Cades Cove, located in the Great Smokey Mountains National Park, is on the Tennessee side. I have seen lots of great photos of the area but really didn’t know what to expect. It is definitely not like anything I’ve ever seen on the North Carolina side of The Smokies. The mountains look different and I’m not sure how to explain that to you so that you can understand…they just are.
This trip was set up by the Charlotte Nature Photography Association which I joined about a year ago. I wanted to learn more about nature photography and meet some like minded photographers.
For this trip Maxine Gordon and I decided to go up a day earlier to “get the lay of the land”. We got there early afternoon, checked in the hotel and decided to go to the park to check out the layout of the roads in the cove. We knew this would make us better prepared for an early morning shoot without bumbling around figuring out where we needed to be.
It was overcast and in the 40’s which is nice for shooting. We drove into the park and not far along the trail we saw some cars over to the side, so we stopped to see what they were looking at. There was a mother bear and 3 cubs, however they were so far away that with a 500mm lens on I could barely make them out. Of course that is about as close as I would want to get to a mother and her cubs. Back into the car and on our way, we spotted about 10 wild turkeys. Two big gobblers that were strutting, trying to entice the ladies to come be with them. I put the 500mm lens on and started snapping. Even though I had the tripod on I didn’t seem to be able to get a good sharp image. It was beginning to get dusky and that added to the problem of having to jack my iso up (which adds noise).
If you’ve never experienced dark in a national park, it’s hard to imagine how black it actually gets in the wilds. What a spectacular site to begin our outing though. We also saw lots of deer before it started getting dark.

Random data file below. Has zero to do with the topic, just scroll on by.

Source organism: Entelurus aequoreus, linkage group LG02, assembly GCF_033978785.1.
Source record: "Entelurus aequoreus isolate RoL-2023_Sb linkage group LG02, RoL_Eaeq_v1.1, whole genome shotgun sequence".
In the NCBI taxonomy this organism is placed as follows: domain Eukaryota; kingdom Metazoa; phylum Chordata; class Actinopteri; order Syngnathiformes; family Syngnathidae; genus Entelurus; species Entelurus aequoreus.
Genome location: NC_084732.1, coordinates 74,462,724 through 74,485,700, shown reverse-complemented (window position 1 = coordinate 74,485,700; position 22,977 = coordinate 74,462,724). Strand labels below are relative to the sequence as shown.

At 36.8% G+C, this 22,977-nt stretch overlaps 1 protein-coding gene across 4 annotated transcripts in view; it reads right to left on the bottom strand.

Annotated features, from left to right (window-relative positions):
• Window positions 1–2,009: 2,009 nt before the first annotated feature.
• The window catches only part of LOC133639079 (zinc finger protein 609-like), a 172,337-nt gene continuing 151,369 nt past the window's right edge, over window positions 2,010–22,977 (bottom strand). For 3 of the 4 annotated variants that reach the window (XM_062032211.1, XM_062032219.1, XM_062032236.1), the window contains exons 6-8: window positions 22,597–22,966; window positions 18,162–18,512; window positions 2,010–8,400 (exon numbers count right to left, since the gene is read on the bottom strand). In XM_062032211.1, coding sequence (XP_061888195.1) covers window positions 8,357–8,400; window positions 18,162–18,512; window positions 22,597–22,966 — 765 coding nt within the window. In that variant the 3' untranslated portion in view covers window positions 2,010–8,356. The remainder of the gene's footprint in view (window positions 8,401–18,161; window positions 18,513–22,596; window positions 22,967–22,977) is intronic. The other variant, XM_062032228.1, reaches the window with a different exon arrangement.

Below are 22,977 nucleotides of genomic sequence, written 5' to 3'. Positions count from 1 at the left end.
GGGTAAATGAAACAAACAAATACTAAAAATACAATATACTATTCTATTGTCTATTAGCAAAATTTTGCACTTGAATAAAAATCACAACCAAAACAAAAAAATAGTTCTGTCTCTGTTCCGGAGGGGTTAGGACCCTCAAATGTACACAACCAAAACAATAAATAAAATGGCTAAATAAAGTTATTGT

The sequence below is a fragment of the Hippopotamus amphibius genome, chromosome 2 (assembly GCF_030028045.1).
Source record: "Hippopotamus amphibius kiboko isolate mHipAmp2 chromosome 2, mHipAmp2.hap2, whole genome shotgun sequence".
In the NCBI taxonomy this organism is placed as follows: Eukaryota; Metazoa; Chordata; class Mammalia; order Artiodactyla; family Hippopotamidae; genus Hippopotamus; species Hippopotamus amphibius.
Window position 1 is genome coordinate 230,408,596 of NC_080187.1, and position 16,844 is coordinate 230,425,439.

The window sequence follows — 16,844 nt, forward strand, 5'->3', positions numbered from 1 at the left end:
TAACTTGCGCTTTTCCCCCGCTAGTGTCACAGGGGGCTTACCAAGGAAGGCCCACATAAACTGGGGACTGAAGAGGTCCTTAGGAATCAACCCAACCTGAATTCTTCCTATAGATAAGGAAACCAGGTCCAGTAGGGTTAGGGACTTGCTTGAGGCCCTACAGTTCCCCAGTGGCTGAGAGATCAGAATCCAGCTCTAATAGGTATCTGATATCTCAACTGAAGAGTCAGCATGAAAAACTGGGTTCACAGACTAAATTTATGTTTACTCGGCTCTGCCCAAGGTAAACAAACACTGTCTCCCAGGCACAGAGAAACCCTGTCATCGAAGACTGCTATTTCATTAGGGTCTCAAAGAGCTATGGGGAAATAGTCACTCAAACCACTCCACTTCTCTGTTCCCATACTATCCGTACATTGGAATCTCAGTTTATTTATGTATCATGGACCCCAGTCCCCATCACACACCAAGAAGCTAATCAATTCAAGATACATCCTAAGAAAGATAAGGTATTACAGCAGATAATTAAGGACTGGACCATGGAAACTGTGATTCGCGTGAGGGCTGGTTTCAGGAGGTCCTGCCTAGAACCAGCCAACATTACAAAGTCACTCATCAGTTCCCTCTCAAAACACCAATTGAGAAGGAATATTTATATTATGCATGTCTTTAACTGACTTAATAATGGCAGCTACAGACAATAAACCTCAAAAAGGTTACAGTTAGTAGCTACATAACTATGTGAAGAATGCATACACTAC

We got up and left the hotel around 6 so we could get an early start. It only took us about 10 minutes to get there and when we finally arrived there was a line of cars. People were out milling around, mostly photographers, some in camouflage. Max and I were thinking, we’re going to miss any sunrise for sure. I ask someone why we were in line and they told us the park doesn’t open until 7:15. What??? So much for planning for any sunrise shots. The good news is there was fog which we hoped for, but since we were later getting into the park, it didn’t do us much good.
It surprising how close you can get to the wildlife here. I suppose since it is such a well traveled spot, they have become quite accustomed to people. We were able to get some really close deer shots.
The next morning we didn’t get up quite as early and actually it worked out great, because we just drove right in, no waiting. It was a beautiful cold morning with a good heavy frost. Max and I were really excited about that. What we didn’t consider was, that as beautiful as it was, the wildlife was sleeping in. It was hours before they actually started moving around. I did take some photos of deer in the frosty fields but they really didn’t turn out like I had hoped. Max and I ended up taking photos of frost covered trees and paths, and a little macro work on frosty weeds.
I learned quite a bit on this little excursion.I really don’t have the patience I thought I did.
- Wildlife photography is hard work and a lot of waiting.
- You have to be willing to hike back into the wood where the meadows meet the wood line and wait (there’s that word again).
- You might also have to be willing to take some risk as far as getting close to bears and other wildlife to get those great photos.
- Know your subject, i.e., when they eat, when they sleep, and their habits and idiosyncrasies.
- Spend a lot of time being very patient and waiting (oh wow there’s that word again).
- You need some massive equipment, the 500mm lens that I borrowed was still not long enough to do some of the wildlife I wanted to capture.
- You need to spend at least a week on this kind of outing to hopefully capture something that you might consider part of your portfolio.
So I’m not sure I’m cut out to be a wildlife photographer but I thoroughly enjoyed Cades Cove and my time outdoors. I know that I’m going to give this another try because being outdoors on a crisp cold morning seeing the sun sparkle off the frost is magical. I can always concentrate more on macro work and if I have the privilege of capturing some wildlife, it will be icing on the cake.
I now have a much greater appreciation for Wildlife Photographers, so all of you who are reading this, my hats off to you on so many levels.
If you are interested in reading more about this awesome place click on this link.